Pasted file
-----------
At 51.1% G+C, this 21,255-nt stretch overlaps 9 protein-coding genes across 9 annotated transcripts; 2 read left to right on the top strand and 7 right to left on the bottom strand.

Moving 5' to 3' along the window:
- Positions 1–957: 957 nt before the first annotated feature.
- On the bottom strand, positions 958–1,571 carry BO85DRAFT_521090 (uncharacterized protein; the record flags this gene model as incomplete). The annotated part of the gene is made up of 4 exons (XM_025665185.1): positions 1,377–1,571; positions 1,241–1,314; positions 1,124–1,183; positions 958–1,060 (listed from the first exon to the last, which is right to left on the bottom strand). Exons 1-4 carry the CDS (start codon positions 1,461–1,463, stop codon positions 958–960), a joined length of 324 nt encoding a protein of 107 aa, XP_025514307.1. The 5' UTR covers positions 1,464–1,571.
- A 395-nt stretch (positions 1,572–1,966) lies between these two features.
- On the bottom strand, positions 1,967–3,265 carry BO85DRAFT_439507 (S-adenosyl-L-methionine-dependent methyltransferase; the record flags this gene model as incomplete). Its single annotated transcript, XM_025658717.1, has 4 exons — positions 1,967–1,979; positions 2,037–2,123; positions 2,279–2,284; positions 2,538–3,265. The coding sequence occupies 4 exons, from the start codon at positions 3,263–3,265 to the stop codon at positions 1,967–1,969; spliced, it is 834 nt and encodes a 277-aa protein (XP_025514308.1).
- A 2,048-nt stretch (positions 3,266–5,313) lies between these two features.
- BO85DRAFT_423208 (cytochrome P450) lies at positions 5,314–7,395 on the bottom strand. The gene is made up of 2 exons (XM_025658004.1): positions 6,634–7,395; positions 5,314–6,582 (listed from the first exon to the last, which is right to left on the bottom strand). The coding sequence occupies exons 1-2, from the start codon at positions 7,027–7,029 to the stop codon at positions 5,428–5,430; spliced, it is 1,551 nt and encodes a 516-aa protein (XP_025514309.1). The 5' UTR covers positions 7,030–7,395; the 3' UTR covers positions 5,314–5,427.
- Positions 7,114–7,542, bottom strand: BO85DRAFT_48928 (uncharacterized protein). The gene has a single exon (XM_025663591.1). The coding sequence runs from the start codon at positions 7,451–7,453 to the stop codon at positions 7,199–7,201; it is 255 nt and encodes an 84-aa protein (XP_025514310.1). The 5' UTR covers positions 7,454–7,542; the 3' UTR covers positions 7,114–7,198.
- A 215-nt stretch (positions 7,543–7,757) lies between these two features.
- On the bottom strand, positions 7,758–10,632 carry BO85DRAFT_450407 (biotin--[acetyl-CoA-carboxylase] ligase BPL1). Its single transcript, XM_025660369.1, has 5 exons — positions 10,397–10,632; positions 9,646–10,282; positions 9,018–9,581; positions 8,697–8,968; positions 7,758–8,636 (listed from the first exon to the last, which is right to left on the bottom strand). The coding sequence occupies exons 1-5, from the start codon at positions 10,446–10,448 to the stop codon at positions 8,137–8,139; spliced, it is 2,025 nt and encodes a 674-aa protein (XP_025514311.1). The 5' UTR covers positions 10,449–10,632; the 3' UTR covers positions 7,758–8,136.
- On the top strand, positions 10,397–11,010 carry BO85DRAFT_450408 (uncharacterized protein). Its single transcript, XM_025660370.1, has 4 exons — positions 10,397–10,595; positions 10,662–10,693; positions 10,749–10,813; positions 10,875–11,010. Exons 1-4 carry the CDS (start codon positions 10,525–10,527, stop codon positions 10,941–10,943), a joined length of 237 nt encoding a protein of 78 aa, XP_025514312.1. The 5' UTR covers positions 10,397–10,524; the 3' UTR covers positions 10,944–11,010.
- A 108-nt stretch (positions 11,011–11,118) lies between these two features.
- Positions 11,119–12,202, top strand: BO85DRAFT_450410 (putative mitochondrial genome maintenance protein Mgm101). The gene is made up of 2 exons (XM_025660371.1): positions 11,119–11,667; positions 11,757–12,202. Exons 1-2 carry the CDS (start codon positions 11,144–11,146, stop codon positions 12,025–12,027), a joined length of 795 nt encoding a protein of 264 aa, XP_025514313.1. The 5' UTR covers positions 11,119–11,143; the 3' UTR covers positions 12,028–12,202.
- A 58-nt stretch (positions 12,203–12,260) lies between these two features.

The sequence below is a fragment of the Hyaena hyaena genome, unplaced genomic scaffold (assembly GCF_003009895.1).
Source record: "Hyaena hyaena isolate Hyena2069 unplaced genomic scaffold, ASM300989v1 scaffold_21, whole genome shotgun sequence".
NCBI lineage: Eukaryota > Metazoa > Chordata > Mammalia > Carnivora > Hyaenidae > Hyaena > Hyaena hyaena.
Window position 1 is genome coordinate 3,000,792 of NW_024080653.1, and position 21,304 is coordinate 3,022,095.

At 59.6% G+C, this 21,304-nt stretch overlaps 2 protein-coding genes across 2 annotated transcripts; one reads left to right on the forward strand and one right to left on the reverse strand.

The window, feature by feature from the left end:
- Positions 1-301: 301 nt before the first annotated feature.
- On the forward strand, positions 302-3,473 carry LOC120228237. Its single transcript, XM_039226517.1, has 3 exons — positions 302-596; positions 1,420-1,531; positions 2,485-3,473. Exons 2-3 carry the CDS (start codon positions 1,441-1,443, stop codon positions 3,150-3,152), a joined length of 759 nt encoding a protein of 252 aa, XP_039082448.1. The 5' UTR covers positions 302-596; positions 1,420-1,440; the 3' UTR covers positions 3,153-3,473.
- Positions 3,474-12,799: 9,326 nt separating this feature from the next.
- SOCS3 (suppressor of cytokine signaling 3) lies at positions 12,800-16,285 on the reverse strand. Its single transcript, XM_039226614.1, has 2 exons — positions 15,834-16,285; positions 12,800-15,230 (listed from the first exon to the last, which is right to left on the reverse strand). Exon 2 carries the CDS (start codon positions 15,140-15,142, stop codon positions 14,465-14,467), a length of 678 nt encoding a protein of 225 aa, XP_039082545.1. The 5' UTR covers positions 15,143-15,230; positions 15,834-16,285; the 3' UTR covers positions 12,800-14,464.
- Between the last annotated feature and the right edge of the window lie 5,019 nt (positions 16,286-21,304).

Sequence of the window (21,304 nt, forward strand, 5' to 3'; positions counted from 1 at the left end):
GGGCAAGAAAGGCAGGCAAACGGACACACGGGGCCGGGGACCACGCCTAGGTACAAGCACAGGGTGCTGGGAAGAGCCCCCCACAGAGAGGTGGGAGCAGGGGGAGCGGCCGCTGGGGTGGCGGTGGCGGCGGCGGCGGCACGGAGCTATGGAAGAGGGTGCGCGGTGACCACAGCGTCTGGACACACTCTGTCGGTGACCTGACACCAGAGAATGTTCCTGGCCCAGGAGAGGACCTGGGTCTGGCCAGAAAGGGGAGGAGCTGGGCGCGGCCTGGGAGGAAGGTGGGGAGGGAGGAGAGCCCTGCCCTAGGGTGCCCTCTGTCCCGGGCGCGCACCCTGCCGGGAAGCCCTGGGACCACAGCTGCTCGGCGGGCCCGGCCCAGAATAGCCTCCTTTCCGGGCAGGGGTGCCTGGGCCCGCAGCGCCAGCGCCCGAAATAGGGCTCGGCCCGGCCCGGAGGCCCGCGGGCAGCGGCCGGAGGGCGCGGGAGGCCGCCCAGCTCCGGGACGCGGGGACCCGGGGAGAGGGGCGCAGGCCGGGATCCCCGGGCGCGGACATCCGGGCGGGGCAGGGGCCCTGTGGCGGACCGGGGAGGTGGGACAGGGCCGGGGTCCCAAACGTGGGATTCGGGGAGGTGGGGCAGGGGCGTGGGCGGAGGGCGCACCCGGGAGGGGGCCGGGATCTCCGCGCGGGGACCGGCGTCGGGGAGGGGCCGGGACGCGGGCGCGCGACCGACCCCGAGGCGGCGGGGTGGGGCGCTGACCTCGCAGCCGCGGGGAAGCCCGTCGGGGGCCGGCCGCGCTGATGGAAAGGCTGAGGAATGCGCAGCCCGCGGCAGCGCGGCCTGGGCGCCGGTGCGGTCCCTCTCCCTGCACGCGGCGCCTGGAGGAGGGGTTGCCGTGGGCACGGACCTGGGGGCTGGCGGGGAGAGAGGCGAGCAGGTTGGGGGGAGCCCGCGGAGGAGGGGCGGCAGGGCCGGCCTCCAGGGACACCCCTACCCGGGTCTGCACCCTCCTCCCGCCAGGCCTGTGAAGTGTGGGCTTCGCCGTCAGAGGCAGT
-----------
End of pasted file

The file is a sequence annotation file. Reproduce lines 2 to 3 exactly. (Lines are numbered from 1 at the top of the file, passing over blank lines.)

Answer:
Moving 5' to 3' along the window:
- Positions 1–957: 957 nt before the first annotated feature.